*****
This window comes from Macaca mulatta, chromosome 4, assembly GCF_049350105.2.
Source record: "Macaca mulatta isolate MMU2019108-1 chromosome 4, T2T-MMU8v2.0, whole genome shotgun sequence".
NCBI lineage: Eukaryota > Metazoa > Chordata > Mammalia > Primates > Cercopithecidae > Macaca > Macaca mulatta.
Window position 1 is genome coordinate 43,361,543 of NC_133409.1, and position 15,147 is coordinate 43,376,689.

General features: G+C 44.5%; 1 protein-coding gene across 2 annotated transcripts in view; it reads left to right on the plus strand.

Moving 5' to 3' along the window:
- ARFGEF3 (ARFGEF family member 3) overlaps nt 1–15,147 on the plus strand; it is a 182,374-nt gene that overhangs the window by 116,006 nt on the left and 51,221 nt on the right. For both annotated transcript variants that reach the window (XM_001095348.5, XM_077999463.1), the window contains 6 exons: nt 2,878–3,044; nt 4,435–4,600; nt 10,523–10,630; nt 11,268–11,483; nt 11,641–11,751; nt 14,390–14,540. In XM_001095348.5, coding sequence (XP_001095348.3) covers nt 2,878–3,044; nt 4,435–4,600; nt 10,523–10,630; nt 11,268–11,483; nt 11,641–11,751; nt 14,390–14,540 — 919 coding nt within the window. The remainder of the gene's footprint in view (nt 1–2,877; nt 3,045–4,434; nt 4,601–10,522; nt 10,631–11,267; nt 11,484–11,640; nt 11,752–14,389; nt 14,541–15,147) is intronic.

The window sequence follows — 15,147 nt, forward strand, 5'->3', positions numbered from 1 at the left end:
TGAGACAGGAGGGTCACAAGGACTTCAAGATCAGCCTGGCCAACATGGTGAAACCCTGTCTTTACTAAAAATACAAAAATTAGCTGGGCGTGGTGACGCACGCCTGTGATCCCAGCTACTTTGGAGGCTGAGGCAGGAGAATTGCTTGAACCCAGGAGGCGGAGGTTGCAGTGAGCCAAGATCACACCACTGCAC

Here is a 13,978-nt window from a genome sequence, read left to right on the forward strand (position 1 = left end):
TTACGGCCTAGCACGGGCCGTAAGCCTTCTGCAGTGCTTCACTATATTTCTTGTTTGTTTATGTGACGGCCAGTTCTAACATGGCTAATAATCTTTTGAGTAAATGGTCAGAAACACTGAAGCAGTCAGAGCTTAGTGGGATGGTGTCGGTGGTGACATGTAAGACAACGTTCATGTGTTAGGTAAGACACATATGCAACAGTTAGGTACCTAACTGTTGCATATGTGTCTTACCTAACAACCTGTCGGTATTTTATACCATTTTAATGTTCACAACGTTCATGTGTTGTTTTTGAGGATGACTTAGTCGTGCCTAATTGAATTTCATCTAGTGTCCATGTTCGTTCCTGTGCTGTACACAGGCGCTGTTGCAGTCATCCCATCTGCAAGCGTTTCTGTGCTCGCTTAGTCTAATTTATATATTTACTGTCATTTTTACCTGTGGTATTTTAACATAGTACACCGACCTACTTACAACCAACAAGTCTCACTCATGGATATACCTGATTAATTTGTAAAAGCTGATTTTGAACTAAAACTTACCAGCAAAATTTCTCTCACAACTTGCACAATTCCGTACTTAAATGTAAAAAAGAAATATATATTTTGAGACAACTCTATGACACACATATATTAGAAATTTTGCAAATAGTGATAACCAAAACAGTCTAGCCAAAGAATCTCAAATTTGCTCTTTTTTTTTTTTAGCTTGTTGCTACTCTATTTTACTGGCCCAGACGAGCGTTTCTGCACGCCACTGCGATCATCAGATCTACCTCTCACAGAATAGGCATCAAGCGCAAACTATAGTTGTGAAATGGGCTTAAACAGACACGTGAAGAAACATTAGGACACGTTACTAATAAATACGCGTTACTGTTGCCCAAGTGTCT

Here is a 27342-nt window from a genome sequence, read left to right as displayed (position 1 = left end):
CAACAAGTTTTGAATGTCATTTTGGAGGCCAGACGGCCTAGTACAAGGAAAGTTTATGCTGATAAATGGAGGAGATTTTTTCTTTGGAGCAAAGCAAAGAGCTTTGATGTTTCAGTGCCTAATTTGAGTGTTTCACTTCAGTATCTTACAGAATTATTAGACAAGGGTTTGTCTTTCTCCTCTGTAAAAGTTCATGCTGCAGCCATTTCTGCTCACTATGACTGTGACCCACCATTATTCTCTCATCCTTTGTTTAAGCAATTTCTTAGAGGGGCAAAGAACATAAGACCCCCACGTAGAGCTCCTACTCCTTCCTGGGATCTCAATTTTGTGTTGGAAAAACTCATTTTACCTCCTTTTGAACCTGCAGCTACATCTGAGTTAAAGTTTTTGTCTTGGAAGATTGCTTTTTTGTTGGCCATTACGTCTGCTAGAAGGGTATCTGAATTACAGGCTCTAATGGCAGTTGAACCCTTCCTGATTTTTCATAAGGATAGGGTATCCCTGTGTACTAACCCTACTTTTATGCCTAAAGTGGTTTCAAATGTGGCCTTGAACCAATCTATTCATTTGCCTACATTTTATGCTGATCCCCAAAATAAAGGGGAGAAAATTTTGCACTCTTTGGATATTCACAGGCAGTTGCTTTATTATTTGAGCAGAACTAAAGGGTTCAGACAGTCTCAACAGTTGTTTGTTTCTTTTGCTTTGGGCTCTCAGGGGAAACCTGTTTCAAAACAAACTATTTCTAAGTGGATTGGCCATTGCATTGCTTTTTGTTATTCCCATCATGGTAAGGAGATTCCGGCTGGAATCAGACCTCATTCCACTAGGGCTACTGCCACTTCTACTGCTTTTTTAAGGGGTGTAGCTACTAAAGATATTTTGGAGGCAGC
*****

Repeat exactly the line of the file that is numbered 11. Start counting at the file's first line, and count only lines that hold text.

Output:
TTACGGCCTAGCACGGGCCGTAAGCCTTCTGCAGTGCTTCACTATATTTCTTGTTTGTTTATGTGACGGCCAGTTCTAACATGGCTAATAATCTTTTGAGTAAATGGTCAGAAACACTGAAGCAGTCAGAGCTTAGTGGGATGGTGTCGGTGGTGACATGTAAGACAACGTTCATGTGTTAGGTAAGACACATATGCAACAGTTAGGTACCTAACTGTTGCATATGTGTCTTACCTAACAACCTGTCGGTATTTTATACCATTTTAATGTTCACAACGTTCATGTGTTGTTTTTGAGGATGACTTAGTCGTGCCTAATTGAATTTCATCTAGTGTCCATGTTCGTTCCTGTGCTGTACACAGGCGCTGTTGCAGTCATCCCATCTGCAAGCGTTTCTGTGCTCGCTTAGTCTAATTTATATATTTACTGTCATTTTTACCTGTGGTATTTTAACATAGTACACCGACCTACTTACAACCAACAAGTCTCACTCATGGATATACCTGATTAATTTGTAAAAGCTGATTTTGAACTAAAACTTACCAGCAAAATTTCTCTCACAACTTGCACAATTCCGTACTTAAATGTAAAAAAGAAATATATATTTTGAGACAACTCTATGACACACATATATTAGAAATTTTGCAAATAGTGATAACCAAAACAGTCTAGCCAAAGAATCTCAAATTTGCTCTTTTTTTTTTTTAGCTTGTTGCTACTCTATTTTACTGGCCCAGACGAGCGTTTCTGCACGCCACTGCGATCATCAGATCTACCTCTCACAGAATAGGCATCAAGCGCAAACTATAGTTGTGAAATGGGCTTAAACAGACACGTGAAGAAACATTAGGACACGTTACTAATAAATACGCGTTACTGTTGCCCAAGTGTCT